May 21 , 2021
Social thinking is a way to help your child learn about the thoughts and feelings within themselves and the people around them. Learning about emotions and common social situations in story format gives children the opportunity to discuss difficult emotions (such as frustration and jealousy) at a time when they are in a calm state. This can allow them to think more clearly and determine ways the character can resolve the situation appropriately. These strategies can then be more easily translated into everyday challenges that your child faces. This can bring your child more success in social situations, which can lead to improved relationships at home and school.
Who is Superflex?
One of the most popular Social Thinking Curriculums was formed by Speech Language Pathologists, but they are also used in Occupational Therapy due to their ability to help children regulate their emotions during social situations. They created their stories to encourage flexible thinking - the ability to adapt their plans around the plans of others. This resulted in the superhero story of Superflex- a superhero that finds solutions to common social problems and defeats the evil Unthinkables. These stories claim that Superflex is in everyone’s head and that they can find strategies to defeat the Unthinkables that “invade” their brain.
Some common Unthinkables- or common social responses that we may encounter when we are being inflexible include:
- Rock Brain- the villain that will make your body only do things the way he wants to do things. He may also try one solution over and over again- even if it is not working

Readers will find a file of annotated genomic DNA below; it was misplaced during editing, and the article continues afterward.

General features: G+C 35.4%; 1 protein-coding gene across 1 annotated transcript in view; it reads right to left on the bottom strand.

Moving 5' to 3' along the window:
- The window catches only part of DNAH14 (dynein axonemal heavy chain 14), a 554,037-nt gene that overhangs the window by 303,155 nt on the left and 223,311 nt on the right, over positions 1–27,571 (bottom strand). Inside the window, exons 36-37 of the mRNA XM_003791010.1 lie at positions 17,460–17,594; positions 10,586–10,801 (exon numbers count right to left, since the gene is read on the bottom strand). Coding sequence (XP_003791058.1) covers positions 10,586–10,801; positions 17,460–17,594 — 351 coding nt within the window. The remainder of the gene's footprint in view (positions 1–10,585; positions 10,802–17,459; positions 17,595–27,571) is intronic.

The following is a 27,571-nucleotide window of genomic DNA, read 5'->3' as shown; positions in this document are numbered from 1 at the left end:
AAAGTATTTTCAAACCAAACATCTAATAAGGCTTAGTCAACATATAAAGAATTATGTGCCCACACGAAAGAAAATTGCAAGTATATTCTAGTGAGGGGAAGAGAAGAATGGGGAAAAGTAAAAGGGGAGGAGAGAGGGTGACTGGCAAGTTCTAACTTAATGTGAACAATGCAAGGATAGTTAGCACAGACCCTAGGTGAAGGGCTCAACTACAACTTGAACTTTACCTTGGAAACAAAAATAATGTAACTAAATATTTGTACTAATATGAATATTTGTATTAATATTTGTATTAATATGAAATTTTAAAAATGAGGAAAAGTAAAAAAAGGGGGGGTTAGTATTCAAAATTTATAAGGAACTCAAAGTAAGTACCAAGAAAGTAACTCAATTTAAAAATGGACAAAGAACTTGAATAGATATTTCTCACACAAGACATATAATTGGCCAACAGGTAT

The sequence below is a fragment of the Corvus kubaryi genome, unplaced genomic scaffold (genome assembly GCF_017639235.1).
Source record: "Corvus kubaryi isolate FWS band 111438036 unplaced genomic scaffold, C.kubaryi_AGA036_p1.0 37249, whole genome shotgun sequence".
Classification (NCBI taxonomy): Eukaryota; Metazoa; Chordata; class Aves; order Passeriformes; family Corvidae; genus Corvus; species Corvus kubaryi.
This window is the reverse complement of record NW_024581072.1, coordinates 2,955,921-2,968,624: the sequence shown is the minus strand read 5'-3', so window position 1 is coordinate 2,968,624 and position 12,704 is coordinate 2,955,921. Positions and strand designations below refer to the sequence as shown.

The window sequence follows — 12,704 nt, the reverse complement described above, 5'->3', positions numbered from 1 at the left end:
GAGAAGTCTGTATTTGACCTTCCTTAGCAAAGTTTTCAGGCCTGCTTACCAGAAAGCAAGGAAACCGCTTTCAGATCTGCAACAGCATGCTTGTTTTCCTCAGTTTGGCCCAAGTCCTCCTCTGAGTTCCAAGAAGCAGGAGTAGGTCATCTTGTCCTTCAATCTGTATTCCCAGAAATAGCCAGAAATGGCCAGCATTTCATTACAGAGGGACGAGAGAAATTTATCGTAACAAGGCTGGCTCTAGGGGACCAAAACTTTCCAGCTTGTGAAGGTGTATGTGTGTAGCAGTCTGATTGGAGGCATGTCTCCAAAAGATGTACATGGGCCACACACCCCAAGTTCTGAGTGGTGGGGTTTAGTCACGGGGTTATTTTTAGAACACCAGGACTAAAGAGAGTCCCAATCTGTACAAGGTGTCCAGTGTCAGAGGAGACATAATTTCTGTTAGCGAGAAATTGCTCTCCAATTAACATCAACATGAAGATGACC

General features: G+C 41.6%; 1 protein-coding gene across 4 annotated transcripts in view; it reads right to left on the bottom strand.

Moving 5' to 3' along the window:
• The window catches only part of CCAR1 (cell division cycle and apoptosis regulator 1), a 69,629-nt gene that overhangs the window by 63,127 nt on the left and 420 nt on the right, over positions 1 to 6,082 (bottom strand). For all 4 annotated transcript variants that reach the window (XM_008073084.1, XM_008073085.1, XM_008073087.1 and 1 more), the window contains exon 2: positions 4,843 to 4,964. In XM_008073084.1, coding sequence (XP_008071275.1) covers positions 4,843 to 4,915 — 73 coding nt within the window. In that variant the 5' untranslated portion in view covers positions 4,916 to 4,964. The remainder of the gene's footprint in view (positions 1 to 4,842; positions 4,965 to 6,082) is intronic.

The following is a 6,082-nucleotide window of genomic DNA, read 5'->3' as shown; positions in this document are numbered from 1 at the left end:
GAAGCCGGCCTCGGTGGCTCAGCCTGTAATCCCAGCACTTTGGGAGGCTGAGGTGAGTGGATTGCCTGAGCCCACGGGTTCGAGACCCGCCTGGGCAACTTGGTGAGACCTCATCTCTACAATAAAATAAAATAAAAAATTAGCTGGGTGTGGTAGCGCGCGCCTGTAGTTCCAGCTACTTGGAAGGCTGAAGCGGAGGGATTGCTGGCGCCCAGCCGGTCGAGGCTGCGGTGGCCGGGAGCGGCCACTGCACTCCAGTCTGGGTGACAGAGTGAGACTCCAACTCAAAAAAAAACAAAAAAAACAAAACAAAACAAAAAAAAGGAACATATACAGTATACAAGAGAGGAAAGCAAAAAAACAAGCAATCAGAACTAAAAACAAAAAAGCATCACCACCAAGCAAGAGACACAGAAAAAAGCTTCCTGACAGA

- Space Invader- the villain that makes your body move into other people’s spaces, even if it makes others uncomfortable
- Glass Man- the villain that makes your body have large upset reactions, often towards a small problem
- Energy Hare-y- the villain that makes your body constantly move around without thinking of the other friends around them.
- Mean Jean- the villain that makes your body be bossy to others and may insult other people.
- Taking Deep Breaths and thinking of another way to solve the problem. By taking a breath, the body is able to calm down and allow for new ways of thinking.
- Positive Self Talk can also be an effective way to increase autonomy and encourage their ability to solve problems. By repeating phrases such as “I need to take a break” “Is there another way I could do this” or “will this thought hurt my friend’s feelings?” can help your child evaluate the situation and make the best choice for themselves.
- Identify the Size of the Problem- Is this a big problem (like an earthquake) or a little problem (like losing a game). By understanding the size of the problem, we can then translate that into the size of our reaction.
See more examples of Unthinkables below. For more information about the Superflex curriculum and how it can benefit your child, talk to your Occupational Therapist today!